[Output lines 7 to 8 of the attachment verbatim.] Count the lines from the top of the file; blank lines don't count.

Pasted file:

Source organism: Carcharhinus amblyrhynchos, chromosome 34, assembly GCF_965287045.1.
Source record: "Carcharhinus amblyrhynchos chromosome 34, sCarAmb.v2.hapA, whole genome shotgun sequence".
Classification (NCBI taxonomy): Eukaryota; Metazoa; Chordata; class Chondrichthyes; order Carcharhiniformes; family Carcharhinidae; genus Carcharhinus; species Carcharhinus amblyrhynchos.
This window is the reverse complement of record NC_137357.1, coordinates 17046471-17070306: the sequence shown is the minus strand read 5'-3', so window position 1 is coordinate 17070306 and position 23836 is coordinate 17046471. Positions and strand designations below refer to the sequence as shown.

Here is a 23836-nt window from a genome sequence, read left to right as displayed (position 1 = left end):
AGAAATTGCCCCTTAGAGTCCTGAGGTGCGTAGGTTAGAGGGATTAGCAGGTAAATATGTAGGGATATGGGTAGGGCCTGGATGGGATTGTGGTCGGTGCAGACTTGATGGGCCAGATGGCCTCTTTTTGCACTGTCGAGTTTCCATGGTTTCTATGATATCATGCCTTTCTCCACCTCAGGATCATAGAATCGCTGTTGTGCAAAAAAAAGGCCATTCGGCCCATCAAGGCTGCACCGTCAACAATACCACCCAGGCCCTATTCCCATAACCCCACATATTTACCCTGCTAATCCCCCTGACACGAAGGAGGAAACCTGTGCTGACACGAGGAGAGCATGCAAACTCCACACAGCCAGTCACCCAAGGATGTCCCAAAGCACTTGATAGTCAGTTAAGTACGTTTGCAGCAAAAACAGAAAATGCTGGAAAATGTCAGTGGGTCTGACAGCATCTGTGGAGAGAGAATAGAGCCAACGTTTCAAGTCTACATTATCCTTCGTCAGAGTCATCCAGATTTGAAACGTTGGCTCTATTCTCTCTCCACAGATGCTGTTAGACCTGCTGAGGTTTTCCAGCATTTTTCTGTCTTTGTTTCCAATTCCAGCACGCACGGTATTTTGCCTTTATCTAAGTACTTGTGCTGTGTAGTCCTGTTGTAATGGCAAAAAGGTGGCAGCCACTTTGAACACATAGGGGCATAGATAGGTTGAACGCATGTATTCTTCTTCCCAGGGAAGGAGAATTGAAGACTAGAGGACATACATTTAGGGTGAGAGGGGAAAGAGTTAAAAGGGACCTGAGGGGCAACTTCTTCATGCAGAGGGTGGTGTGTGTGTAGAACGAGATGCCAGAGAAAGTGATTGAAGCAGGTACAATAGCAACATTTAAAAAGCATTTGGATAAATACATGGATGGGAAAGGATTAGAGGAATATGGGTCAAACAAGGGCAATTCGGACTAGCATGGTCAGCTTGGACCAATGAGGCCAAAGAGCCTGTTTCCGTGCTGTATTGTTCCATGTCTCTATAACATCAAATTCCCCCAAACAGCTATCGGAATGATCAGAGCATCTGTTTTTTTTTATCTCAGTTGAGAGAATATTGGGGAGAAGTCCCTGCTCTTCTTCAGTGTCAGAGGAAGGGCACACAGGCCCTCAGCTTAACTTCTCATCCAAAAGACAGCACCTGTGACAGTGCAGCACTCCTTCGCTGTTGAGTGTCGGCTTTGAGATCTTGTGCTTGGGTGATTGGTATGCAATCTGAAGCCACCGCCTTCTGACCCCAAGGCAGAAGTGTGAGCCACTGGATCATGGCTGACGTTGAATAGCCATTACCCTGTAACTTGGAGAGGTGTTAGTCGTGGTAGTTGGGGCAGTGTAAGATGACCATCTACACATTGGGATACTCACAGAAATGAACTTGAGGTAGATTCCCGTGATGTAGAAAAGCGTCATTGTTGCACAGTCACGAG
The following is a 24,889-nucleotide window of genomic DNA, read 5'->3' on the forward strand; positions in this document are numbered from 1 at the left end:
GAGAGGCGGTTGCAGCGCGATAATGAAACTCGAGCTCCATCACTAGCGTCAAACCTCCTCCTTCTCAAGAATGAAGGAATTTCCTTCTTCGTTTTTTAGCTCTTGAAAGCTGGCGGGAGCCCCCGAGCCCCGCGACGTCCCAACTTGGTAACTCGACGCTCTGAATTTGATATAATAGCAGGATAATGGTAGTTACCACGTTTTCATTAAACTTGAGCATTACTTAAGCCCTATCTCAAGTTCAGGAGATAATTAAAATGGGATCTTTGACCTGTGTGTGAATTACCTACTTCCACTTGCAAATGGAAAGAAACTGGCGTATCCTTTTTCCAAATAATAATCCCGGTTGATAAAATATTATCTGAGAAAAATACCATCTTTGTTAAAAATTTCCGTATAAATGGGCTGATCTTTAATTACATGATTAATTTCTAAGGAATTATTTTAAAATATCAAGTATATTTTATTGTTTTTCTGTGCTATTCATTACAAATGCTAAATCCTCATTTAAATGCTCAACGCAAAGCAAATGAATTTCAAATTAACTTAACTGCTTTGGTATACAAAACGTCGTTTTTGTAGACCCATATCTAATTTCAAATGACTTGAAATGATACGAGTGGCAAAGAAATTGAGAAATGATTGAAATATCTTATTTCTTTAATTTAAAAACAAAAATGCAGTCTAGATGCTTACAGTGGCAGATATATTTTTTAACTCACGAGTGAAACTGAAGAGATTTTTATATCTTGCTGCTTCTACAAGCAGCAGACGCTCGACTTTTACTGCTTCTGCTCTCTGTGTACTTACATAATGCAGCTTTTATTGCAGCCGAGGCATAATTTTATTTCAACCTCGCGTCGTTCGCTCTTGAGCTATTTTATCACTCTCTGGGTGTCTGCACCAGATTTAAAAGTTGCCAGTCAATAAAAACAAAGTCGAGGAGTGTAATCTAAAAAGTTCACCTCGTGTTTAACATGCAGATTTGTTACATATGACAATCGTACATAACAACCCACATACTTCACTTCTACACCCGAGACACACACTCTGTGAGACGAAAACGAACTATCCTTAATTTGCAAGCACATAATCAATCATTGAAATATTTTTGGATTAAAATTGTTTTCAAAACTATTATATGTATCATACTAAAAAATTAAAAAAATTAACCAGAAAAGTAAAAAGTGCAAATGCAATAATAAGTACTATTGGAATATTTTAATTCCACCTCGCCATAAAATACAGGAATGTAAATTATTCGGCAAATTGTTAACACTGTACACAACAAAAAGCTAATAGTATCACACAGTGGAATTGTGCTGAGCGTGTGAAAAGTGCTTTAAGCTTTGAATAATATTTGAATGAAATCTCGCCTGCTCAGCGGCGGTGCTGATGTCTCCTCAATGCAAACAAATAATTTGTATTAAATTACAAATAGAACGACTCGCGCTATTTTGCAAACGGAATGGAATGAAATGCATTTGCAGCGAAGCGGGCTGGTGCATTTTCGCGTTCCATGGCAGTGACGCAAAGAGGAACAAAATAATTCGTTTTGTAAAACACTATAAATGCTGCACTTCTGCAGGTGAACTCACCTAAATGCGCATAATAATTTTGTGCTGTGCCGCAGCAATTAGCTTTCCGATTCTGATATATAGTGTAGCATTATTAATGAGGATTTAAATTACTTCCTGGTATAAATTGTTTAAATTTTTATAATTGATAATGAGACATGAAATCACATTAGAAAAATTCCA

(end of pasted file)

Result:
The following is a 24,889-nucleotide window of genomic DNA, read 5'->3' on the forward strand; positions in this document are numbered from 1 at the left end:
GAGAGGCGGTTGCAGCGCGATAATGAAACTCGAGCTCCATCACTAGCGTCAAACCTCCTCCTTCTCAAGAATGAAGGAATTTCCTTCTTCGTTTTTTAGCTCTTGAAAGCTGGCGGGAGCCCCCGAGCCCCGCGACGTCCCAACTTGGTAACTCGACGCTCTGAATTTGATATAATAGCAGGATAATGGTAGTTACCACGTTTTCATTAAACTTGAGCATTACTTAAGCCCTATCTCAAGTTCAGGAGATAATTAAAATGGGATCTTTGACCTGTGTGTGAATTACCTACTTCCACTTGCAAATGGAAAGAAACTGGCGTATCCTTTTTCCAAATAATAATCCCGGTTGATAAAATATTATCTGAGAAAAATACCATCTTTGTTAAAAATTTCCGTATAAATGGGCTGATCTTTAATTACATGATTAATTTCTAAGGAATTATTTTAAAATATCAAGTATATTTTATTGTTTTTCTGTGCTATTCATTACAAATGCTAAATCCTCATTTAAATGCTCAACGCAAAGCAAATGAATTTCAAATTAACTTAACTGCTTTGGTATACAAAACGTCGTTTTTGTAGACCCATATCTAATTTCAAATGACTTGAAATGATACGAGTGGCAAAGAAATTGAGAAATGATTGAAATATCTTATTTCTTTAATTTAAAAACAAAAATGCAGTCTAGATGCTTACAGTGGCAGATATATTTTTTAACTCACGAGTGAAACTGAAGAGATTTTTATATCTTGCTGCTTCTACAAGCAGCAGACGCTCGACTTTTACTGCTTCTGCTCTCTGTGTACTTACATAATGCAGCTTTTATTGCAGCCGAGGCATAATTTTATTTCAACCTCGCGTCGTTCGCTCTTGAGCTATTTTATCACTCTCTGGGTGTCTGCACCAGATTTAAAAGTTGCCAGTCAATAAAAACAAAGTCGAGGAGTGTAATCTAAAAAGTTCACCTCGTGTTTAACATGCAGATTTGTTACATATGACAATCGTACATAACAACCCACATACTTCACTTCTACACCCGAGACACACACTCTGTGAGACGAAAACGAACTATCCTTAATTTGCAAGCACATAATCAATCATTGAAATATTTTTGGATTAAAATTGTTTTCAAAACTATTATATGTATCATACTAAAAAATTAAAAAAATTAACCAGAAAAGTAAAAAGTGCAAATGCAATAATAAGTACTATTGGAATATTTTAATTCCACCTCGCCATAAAATACAGGAATGTAAATTATTCGGCAAATTGTTAACACTGTACACAACAAAAAGCTAATAGTATCACACAGTGGAATTGTGCTGAGCGTGTGAAAAGTGCTTTAAGCTTTGAATAATATTTGAATGAAATCTCGCCTGCTCAGCGGCGGTGCTGATGTCTCCTCAATGCAAACAAATAATTTGTATTAAATTACAAATAGAACGACTCGCGCTATTTTGCAAACGGAATGGAATGAAATGCATTTGCAGCGAAGCGGGCTGGTGCATTTTCGCGTTCCATGGCAGTGACGCAAAGAGGAACAAAATAATTCGTTTTGTAAAACACTATAAATGCTGCACTTCTGCAGGTGAACTCACCTAAATGCGCATAATAATTTTGTGCTGTGCCGCAGCAATTAGCTTTCCGATTCTGATATATAGTGTAGCATTATTAATGAGGATTTAAATTACTTCCTGGTATAAATTGTTTAAATTTTTATAATTGATAATGAGACATGAAATCACATTAGAAAAATTCCA